This summer marks peak construction for the Trans Mountain Pipeline expansion project, with more than 13,500 people working on the project across Alberta and B.C.
False narratives continue to shadow this critical infrastructure project. Here’s a look at four central myths that get repeated and why they are wrong.
Myth: Trans Mountain expansion isn’t needed.
Fact: It is.
The case for the Trans Mountain expansion was strong before Russia invaded Ukraine, and now it’s even more vital.
The existing pipeline has been overbooked regularly for the last decade, debunking the claim that there’s no world demand for Canadian oil.
And despite all the talk of the energy transition, global oil demand is rising. The International Energy Agency (IEA) expects it to reach 101.3 million barrels per day next year, rising above consumption levels before the COVID-19 pandemic.
The IEA projects that oil demand will continue rising, to 103 million barrels per day in 2030 and stay at that level through 2050.
Canada’s allies are looking for solutions as they work to reduce reliance on Russian oil and gas. This includes President Joe Biden’s unsuccessful recent request for Saudi Arabia to increase production to help reduce U.S. gas prices.
When the Trans Mountain expansion comes online in 2023, it will add about 590,000 barrels per day of capacity for Canadian oil to reach global markets, helping relieve an increasingly tight supply/demand balance.
Myth: Trans Mountain isn’t supported by Indigenous people.
Fact: It is benefiting Indigenous communities.
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The project has reached mutual benefit agreements with 69 Indigenous communities along its route.
These agreements, which can include financial compensation, contracting, employment, training and environmental protection, are valued at more than $600 million.
So far, more than 2,100 Indigenous people, or about 11 percent of the total workforce, have worked on the project. More than $3.2 billion has been awarded to Indigenous businesses through more than 4,700 contracts – $1.3 billion in 2021 alone.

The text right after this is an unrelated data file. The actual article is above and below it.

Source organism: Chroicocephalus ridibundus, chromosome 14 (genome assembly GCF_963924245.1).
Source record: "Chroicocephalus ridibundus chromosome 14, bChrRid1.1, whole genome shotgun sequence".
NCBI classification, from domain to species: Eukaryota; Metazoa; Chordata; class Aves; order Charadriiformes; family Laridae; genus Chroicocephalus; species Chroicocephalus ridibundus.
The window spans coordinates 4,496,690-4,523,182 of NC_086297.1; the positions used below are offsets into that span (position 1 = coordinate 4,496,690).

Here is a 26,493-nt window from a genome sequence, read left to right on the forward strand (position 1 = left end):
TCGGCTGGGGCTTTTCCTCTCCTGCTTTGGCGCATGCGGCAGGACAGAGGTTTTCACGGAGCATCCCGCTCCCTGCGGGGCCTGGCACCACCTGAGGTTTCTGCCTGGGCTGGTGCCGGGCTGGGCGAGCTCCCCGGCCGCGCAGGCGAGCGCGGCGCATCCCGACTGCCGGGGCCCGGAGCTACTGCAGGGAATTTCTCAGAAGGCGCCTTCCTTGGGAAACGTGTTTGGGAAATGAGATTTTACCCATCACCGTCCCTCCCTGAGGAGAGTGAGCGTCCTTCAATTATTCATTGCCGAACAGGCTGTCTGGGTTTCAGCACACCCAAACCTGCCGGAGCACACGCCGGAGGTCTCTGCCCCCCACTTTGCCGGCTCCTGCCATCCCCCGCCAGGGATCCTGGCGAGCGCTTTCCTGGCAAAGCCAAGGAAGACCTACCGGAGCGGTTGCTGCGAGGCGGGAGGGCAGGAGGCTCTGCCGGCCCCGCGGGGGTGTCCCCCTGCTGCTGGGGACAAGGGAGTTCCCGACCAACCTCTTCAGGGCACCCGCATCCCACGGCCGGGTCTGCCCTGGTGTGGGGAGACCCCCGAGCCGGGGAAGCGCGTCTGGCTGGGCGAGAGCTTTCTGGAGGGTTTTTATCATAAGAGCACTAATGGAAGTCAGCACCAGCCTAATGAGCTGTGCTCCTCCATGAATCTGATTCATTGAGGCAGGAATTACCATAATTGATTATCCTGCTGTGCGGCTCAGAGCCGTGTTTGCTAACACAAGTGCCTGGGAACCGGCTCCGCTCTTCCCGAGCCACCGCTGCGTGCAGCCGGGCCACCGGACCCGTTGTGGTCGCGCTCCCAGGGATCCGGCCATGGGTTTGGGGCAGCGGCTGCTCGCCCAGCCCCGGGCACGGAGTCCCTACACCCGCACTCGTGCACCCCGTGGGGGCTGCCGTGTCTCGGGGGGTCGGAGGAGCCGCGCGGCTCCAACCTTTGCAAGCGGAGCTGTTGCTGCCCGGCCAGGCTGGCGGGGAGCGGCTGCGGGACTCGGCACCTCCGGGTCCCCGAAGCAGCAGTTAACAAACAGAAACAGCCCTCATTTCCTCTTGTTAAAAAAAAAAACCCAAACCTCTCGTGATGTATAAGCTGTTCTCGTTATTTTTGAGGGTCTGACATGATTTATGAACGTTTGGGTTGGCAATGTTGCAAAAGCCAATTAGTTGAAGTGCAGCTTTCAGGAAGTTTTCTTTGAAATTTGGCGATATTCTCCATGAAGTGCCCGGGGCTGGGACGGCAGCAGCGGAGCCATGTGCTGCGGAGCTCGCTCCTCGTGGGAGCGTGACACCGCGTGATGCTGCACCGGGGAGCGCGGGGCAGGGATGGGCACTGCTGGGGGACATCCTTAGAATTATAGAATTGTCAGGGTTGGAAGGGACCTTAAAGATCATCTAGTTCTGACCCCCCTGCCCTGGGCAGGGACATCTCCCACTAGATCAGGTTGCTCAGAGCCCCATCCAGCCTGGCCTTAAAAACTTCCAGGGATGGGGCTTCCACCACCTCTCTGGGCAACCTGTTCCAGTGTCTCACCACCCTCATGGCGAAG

Multiple Indigenous groups – including Nesika Services, Project Reconciliation and Chinook Pathways – are also seeking equity ownership stakes in the project once the expansion is up and running.
Myth: Trans Mountain is harming Indigenous cultural resources.
Fact: Indigenous communities are guiding and monitoring development.
Indigenous monitors are working with Trans Mountain to ensure that traditional knowledge is incorporated into construction oversight, and to help minimize impacts to traditional land use and resources.
Forty-five Indigenous monitors were employed with the expansion at the end of 2021.
The operating pipeline and the expansion are also guided by the Indigenous Advisory and Monitoring Committee (IAMC), a group of 13 Indigenous and six senior federal representatives regularly participating in oversight with the Canada Energy Regulator, Fisheries and Oceans Canada, and Parks Canada.
Meanwhile, the expansion project is conducting the largest archeological program in Canadian history, informed by Indigenous communities.
Since 2012, more than 98 Indigenous groups have participated in archaeological fieldwork or provided traditional use information and traditional knowledge as part of the program, valued at $40 million so far.
Myth: Trans Mountain Expansion will be a financial loser.
Fact: Access to global markets will increase revenue for Canada.
Even with increased construction costs, the project will result in higher revenues for producers and the Canadian government because global customers will pay more for Canadian oil, says B.C.-based environmental scientist Blair King.
“It is simply getting paid more for the same product because you can now get it to a market that values it more,” King says. “It is pure cream which requires no further effort once the pipeline is built.”
According to Canada’s Parliamentary Budget Office (PBO), an increase of US$5 per barrel for Canadian heavy oil would add $6 billion to Canada’s economy over the course of one year.
On the global market, the Canadian heavy oil grade Western Canadian Select (WCS) is comparable to Dubai Fateh medium heavy from the Middle East, according to Phil Skolnick, an analyst with Eight Capital. In June, Dubai Fateh sold for an average of US$116 per barrel, about US$15 more than WCS.
Using the PBO estimate, that means that if the project were up and running and current prices were sustained for a year, the Trans Mountain expansion could help add up to $18 billion to the Canadian economy.
Deborah Jaremko is director of content for the Canadian Energy Centre, an Alberta government corporation funded in part by taxes paid by industry on carbon emissions.
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